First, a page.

A university is arguing that the US Constitution protects it from being sued for money under the gender equity law Title IX, and a group of state attorneys general are supporting the school in a federal appeals court.
If the court sides with the university, it would strip students of their ability to file federal lawsuits for damages against state colleges for mishandling sexual assault cases. Legal observers say there’s a strong chance the case could end up before the US Supreme Court, given the attention from attorneys general in seven states backing the school and from national organizations, including the American Civil Liberties Union, that support the plaintiff.
The University of Arkansas was hit with a Title IX lawsuit last year by a former student, Elizabeth Fryberger, who says the school mishandled her sexual assault case. The university filed a motion to dismiss the case, claiming sovereign immunity protections under the 11th Amendment protect state institutions from being sued for damages in federal court over Title IX violations. After a federal district court denied the motion, the university in December appealed to the US Court of Appeals for the Eighth Circuit.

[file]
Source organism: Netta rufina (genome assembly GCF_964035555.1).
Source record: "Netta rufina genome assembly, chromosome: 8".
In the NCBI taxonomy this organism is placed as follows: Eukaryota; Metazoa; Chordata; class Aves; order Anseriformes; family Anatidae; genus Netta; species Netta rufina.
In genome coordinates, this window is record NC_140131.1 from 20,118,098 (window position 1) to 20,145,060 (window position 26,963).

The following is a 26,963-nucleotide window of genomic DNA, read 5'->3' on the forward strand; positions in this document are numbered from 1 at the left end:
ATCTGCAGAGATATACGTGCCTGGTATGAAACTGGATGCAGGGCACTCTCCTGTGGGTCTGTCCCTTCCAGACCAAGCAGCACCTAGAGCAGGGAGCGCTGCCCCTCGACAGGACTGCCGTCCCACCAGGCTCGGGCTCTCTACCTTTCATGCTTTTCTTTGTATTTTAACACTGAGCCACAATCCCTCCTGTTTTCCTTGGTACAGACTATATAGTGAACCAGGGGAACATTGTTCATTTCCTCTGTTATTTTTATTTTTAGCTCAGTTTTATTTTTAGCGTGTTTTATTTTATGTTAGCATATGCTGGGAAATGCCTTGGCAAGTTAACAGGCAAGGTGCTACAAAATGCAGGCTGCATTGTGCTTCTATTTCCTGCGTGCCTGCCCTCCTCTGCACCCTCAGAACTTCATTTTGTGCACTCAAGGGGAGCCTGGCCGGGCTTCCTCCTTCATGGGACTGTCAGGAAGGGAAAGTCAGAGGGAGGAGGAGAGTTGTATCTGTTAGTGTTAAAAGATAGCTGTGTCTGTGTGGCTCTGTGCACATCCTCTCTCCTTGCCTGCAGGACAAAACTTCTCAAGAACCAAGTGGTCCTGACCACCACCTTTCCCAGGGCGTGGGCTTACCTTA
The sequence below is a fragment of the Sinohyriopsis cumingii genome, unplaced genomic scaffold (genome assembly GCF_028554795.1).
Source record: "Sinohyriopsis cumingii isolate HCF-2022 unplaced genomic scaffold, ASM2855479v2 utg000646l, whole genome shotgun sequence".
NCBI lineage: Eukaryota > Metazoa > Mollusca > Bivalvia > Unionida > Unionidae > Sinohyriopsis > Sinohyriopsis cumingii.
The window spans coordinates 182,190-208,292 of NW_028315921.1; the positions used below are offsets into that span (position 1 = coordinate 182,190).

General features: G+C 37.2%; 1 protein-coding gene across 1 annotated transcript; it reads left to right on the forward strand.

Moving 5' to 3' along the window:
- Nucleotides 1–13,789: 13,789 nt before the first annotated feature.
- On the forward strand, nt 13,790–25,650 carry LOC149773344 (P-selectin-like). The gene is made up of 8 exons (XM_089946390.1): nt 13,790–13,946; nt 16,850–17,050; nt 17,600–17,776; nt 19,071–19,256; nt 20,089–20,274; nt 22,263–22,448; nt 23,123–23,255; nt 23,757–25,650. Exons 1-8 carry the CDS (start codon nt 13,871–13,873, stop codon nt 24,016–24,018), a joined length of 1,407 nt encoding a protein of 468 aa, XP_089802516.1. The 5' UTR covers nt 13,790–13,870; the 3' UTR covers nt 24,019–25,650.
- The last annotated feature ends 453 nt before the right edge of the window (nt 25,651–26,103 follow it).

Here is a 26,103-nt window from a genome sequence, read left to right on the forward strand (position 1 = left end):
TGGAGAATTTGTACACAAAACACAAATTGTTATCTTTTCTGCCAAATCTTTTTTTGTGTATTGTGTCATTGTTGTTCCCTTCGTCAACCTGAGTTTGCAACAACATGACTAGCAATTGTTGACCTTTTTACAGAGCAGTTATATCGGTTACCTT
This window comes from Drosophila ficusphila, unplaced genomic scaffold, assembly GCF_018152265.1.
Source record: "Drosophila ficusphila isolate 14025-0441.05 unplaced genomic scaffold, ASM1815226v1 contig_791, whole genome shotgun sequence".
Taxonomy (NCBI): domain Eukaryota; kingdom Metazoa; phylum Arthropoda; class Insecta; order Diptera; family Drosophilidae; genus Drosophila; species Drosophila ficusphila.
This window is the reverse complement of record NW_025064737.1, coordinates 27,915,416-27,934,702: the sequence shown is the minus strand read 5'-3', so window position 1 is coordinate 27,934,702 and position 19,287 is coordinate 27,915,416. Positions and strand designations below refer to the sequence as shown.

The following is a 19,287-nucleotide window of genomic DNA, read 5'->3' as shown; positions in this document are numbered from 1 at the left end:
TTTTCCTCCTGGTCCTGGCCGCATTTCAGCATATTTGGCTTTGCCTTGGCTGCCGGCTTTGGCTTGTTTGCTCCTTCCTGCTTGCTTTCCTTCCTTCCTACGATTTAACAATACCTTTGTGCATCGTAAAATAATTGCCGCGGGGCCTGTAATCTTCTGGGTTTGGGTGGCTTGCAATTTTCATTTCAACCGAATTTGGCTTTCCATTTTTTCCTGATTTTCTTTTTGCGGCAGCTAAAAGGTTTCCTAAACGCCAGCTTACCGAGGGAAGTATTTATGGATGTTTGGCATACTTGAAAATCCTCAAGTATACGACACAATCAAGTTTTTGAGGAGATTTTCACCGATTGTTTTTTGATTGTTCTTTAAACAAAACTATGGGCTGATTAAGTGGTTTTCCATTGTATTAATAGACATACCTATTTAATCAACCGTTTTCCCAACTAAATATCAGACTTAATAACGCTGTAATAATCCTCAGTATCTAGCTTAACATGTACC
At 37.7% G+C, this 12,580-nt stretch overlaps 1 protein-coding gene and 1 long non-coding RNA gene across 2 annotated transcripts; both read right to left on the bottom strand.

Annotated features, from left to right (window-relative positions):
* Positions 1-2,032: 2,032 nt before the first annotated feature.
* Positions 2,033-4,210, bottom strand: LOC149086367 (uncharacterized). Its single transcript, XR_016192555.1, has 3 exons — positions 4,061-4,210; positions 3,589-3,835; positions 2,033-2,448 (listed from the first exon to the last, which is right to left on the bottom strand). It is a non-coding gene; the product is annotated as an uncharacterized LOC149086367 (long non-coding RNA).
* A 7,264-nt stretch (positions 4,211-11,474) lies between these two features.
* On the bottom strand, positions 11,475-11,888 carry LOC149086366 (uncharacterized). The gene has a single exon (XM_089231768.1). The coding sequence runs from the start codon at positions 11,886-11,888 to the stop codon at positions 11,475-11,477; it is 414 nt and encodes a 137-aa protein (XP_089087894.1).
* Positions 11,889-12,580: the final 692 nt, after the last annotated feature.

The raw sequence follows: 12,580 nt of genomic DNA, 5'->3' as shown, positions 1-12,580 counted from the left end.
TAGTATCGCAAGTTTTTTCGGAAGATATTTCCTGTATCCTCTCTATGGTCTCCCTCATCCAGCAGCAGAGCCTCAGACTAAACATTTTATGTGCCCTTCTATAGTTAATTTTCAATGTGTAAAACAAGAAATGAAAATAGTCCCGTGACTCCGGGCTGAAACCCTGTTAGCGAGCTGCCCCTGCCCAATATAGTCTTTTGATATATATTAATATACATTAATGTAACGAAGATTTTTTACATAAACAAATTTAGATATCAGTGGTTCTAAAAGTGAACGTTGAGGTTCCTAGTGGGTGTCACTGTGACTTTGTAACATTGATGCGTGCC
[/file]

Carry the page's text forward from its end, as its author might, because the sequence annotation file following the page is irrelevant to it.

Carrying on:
“It is a radical approach,” said Adele Kimmel, an attorney at the firm Public Justice, which co-signed an amicus brief in support of Fryberger. Kimmel traced the university’s approach to the election of President Donald Trump. “What I think is happening here is that some states are feeling empowered by the change in administration to try and press for a more restrictive view of Title IX,” she said.
Many victims’ advocacy organizations worry that a decision supporting the university would undercut gains made by sexual assault survivors in recent years and affect how schools deal with other civil rights laws, like those on disabilities and race.
“If you’re going to lose your right to sue for damages at the same time we’re afraid the government is going to cut back on enforcement of civil rights laws, then you’re left with nothing,” said Amy Katz, an attorney with the ACLU Women's Rights Project.
The seven attorneys general — all Republicans — who filed an amicus brief supporting the university see it differently. The offices that responded to BuzzFeed News’s request for comment said the case highlights an important legal question about states’ immunity from having to pay damages in federal lawsuits.
The outcome of the case “has far reaching implications on Arkansas’s sovereignty and our taxpayer dollars,” Judd Deere, a spokesman for the office of Arkansas Attorney General Leslie Rutledge, told BuzzFeed News.